Nearly $500,000 has been distributed to various Canberran communities and individuals to help upgrade and improve technology across the capital.
This money has been set aside as part of the Technology Upgrade Fund which aims to assist with digital exclusion, improve digital literacy and build technological capacity across the capital.
The grant has funded various Canberran communities in their push to upgrade their dated, aging, or in some cases non-existent tech capabilities.
Both ACT Volunteering and Spinal Cord Injuries Australia have been lucky enough to receive some funding from the Tech Upgrade Fund.
Jean Giese, CEO of Volunteering ACT said money from the Tech Upgrade Grant would give them the ability to fully update their information hub.
“The Community Info Hub is a physical public space that is about providing accessible, reliable, and up-to-date community information of referrals for people who need it whatever form it takes,” she said.
“Through the funds, we were able to modernise our public computers and we were also able to modernise and update the computers that volunteers use.”
Ms Giese said it was great to be given the opportunity to update their IT capabilities and better serve the community that uses the Info Hub.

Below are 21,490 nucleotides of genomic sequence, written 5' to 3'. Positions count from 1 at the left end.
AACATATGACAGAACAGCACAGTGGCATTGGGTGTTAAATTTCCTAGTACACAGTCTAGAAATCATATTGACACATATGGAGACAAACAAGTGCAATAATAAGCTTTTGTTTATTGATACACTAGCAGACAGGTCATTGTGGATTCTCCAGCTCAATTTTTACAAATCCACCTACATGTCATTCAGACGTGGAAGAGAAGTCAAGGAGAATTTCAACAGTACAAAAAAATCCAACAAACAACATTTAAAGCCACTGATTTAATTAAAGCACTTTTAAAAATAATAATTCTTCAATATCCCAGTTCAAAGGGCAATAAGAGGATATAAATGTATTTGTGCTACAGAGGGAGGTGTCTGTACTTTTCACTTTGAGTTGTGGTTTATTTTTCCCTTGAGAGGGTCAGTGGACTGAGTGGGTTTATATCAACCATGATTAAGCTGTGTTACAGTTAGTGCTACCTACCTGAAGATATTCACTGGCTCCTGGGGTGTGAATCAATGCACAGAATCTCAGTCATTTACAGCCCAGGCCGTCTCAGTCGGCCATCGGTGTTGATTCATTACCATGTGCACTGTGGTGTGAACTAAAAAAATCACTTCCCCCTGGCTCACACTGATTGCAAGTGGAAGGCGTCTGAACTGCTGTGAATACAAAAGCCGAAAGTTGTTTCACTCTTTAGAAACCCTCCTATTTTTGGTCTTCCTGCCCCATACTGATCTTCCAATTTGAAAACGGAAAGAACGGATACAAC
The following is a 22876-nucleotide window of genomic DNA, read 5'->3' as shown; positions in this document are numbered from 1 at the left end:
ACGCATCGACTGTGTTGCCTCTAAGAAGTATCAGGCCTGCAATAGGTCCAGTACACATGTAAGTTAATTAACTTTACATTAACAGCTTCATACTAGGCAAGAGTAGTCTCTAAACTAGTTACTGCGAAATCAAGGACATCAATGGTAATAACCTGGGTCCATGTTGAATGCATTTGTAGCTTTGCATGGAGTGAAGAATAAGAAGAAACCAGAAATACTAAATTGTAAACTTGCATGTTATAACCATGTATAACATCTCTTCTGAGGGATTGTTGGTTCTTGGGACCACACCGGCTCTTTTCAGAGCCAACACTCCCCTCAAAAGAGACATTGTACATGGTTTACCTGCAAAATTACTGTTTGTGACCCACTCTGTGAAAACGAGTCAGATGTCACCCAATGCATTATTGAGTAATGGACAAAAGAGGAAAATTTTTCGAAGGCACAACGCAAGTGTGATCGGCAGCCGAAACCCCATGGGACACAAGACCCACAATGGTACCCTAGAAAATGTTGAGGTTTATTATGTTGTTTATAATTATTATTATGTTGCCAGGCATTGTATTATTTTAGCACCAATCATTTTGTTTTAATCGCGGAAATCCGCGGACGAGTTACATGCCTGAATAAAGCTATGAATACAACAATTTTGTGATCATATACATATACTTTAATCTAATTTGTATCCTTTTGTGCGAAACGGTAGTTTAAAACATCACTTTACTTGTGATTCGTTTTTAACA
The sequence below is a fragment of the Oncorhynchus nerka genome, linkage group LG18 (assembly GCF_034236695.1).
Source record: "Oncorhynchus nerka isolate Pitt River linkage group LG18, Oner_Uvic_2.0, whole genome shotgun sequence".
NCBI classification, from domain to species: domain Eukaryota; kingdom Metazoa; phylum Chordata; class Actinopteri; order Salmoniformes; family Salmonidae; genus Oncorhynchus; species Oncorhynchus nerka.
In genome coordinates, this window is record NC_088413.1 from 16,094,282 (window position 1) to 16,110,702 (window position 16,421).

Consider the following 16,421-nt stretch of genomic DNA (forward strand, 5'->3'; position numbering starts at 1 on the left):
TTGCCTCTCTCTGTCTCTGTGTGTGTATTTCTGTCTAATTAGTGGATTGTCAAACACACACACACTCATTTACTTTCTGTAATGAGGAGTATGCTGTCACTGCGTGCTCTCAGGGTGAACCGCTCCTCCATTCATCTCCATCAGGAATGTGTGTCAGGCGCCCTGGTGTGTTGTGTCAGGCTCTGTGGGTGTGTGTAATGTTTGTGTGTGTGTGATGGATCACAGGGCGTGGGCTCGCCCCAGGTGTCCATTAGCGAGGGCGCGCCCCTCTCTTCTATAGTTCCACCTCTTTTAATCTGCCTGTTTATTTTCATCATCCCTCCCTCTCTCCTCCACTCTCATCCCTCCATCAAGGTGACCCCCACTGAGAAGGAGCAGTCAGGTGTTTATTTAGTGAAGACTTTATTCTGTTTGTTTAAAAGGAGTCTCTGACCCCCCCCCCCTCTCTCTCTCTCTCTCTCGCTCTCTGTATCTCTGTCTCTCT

A major concern of the program is digital exclusion. As we become more reliant on technology, those who are unable to use or afford this tech will become excluded from the greater community.
Both Volunteering ACT and NeuroMoves have dedicated their funding to make their services more accessible to the greater community.
Jessica Bingley, Team Leader of NeuroMoves explained that telehealth had become important for health services to be up to speed with.
“A lot of our services are delivered face to face. So for us, it was a big shift to sort of, get on to the technological side of things and being able to provide our clients [our services and for them to] provide our service to people remotely,” she said.
“The tech upgrade for us is about enhancing our systems and providing us with the equipment to run these telehealth sessions.”
Emma Davidson, Greens MLA for Murrumbidgee said community services facilitate people during times of great stress and need to be up to date on technology.
“In difficult situations, it’s often our community sector organisations that people turn to first, so we want to make sure that our community sector has the resources it will need,” she said.
“It’s our responsibility as a community to remove as many barriers for people as possible without getting access to what they need.”
The program has given grant funding to over 60 recipients this year for tech upgrades ranging from website upgrades to completely new infrastructure.
The program will be run until 2024, with a budget of just below $500,000 for community services each year.